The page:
Emotional Resilience Blog from The Fear Course

The latest research, realisations and thinking in the world of emotional resilience, anxiety and fear reduction from around the world.

Sleep and anti anxiety drugs increase your risk of dying - new study

Sleep and anti anxiety drugs increase your risk of dying - new study

A study of the effects of anti-anxiety and sleeping drugs published in the British medical Journal by researchers from the universities of Warwick, Keele, and two health trusts in the UK earlier this month have alarmed the health profession with results which are worrying to say the least.

Drugs to help people sleep and deal with anxiety are prescribed widely around the world, and are relied on by many on a regular basis. This collection of drugs, known as psychotropic medicines have already been the subject of a series of studies that have shown that they are addictive. However this study, has shown a direct link between these drugs and increase risk of early death.

The study looked at the death or mortality rates of people prescribed either anxiolytic (anti-anxiety) or hypnotic (sleep) and a control group who were not taking any prescribed medicines. Overall the records of 34,727 patients taking one of these drugs were compared to the records of 69,418 patients not taking them over a 7 and a half year period. What the researchers found was that there were 4% more deaths in the psychotropic drug taking group than in the control group over a 7 year period. The study also found that the more of these types of drugs you take the greater the risk of death becomes.

There are other issues with this collection of drugs. Studies have found that people taking these drugs are at 6 times the risk of hospitalisation due to car accidents, and also have increased risk of stroke, heart problems, birth defects, suicide and cancer.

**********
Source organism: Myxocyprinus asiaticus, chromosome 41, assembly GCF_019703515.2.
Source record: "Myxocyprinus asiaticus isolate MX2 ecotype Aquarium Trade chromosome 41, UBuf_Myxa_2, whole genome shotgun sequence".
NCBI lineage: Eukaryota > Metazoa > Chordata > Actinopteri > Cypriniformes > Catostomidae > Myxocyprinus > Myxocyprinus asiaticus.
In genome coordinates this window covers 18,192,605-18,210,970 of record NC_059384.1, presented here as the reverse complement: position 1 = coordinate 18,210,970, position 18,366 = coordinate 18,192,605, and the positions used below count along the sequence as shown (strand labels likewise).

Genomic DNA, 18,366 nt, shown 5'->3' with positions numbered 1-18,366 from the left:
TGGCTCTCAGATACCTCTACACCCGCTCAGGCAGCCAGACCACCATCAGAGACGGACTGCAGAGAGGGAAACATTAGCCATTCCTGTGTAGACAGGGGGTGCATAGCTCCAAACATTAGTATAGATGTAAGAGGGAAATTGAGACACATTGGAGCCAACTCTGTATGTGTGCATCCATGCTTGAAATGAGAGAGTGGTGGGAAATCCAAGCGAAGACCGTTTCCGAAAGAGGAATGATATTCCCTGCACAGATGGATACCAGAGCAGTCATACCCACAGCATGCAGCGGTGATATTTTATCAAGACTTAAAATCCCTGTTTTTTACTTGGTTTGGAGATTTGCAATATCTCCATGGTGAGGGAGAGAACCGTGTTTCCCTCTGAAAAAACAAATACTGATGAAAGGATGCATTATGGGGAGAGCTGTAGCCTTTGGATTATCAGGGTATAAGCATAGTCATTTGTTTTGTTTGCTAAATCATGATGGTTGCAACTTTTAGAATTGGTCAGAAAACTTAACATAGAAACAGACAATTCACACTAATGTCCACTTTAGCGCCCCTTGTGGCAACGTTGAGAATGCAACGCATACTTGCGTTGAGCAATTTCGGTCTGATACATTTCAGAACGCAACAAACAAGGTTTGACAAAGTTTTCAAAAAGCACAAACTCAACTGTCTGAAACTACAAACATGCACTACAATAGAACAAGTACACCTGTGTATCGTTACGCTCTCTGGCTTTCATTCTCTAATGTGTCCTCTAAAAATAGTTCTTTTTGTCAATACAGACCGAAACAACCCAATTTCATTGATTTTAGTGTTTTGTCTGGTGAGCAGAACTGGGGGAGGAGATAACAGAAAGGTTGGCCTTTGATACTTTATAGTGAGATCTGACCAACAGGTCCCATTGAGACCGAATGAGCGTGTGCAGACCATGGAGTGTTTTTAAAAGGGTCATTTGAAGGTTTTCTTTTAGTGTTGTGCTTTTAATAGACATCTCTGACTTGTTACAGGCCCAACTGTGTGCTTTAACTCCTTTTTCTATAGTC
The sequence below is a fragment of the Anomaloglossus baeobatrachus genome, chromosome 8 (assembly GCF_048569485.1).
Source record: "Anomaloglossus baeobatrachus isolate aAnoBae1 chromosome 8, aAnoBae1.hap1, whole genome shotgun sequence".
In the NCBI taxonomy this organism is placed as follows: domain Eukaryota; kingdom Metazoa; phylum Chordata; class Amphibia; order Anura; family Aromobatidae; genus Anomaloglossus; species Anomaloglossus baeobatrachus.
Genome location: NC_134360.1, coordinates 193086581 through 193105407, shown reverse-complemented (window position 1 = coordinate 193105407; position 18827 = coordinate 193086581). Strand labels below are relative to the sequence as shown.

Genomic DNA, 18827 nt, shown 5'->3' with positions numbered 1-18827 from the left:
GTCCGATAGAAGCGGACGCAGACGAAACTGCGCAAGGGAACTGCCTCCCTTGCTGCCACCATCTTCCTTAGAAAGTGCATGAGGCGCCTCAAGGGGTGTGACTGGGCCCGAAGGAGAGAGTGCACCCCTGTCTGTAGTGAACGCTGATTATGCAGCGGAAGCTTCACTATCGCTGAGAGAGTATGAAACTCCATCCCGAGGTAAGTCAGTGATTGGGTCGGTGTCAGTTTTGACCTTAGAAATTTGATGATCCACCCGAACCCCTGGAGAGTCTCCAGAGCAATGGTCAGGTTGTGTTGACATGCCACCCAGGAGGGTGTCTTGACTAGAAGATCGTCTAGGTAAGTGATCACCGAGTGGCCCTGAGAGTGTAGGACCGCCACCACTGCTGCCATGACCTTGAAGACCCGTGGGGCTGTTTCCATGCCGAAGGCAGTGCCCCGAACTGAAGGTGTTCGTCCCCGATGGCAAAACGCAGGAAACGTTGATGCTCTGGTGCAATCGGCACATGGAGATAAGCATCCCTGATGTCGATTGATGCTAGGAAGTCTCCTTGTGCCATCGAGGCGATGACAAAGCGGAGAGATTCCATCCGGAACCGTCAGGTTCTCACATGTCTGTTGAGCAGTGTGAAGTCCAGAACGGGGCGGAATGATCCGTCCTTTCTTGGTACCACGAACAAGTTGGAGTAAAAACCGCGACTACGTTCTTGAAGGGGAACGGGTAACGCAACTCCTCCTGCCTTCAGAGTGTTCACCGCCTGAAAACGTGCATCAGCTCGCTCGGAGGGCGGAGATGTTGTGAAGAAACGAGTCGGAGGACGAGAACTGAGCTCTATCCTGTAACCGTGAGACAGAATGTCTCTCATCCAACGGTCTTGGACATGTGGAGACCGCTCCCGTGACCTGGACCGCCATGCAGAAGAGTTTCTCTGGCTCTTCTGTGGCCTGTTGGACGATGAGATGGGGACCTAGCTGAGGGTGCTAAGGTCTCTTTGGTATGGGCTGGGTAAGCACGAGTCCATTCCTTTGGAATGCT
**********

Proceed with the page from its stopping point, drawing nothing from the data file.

Another issue from my perspective is that these drugs hide rather than deal with the underlying problem. Anxiety and sleep issues are largely cognitive or psychological issues which can successfully be dealt with as such, rather than reaching for what is turning out to be a quick fix. A fix that doesn't really solve the problem on a long term basis and as these studies are showing, can be dangerous.

Reference

Weich. S., (2014) Effect of anxiolytic and hypnotic drug prescriptions on mortality hazards: retrospective cohort study. BMJ 2014; 348 doi: http://dx.doi.org/10.1136/bmj.g1996 

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Sleep deprivation / insomnia restricts a persons ability to regulate their own emotions.

In an ongoing study at the department of psychiatry at the University of Pittsburgh School of Medicine is revealing some interesting results about the effect sleep deprivation and insomnia has on an individuals ability to regulate their own emotions. The study, which uses fMRi analysis shows that people with insomnia and sleep deprivation have much higher levels of activation in the amygdala (the fear control centre of the brain) whilst engaged in emotion regulation tasks. This may be the first neurological evidence backing up other research that shows that people suffering from insomnia and sleep deprivation appear to have to work harder to successfully regulate their emotions than people with normal sleep patterns. Further there is a strong suggestion that the difficulties people with chronic sleep deprivation face regulating their emotions is as a result of alterations created in the brain's circuitry.

Now the question is, do the alterations cause sleep problems or do sleep problems cause the changes in the brains functioning. There is some evidence from other studies that both (bidirectionally) can happen. Sleep deprivation over a prolonged time can cause changes in the brains wiring and changes in the brain makes insomnia more likely. 

In any event this study provides even more evidence about the links between sleep our ability to regulate our emotions and how insufficient sleep may contribute to the onset of emotional difficulties as well as the development of depression and other psychological and psychiatric problems.

I am currently putting together a sleep pack to help those with sleep difficulties get more sleep. If you are interested getting details of the sleep pack once it is finished just pop your details into the boxes below and I will send you details once the pack is ready.

This offer expires in:

Reference

Franzen PL, et al, (2013) Elevated amygdala activation during voluntary emotion regulation in primary insomnia. 27th Joint Conference of the American Academy of Sleep Medicine and The Sleep Research Society Baltimore June 1-5 2013.

 

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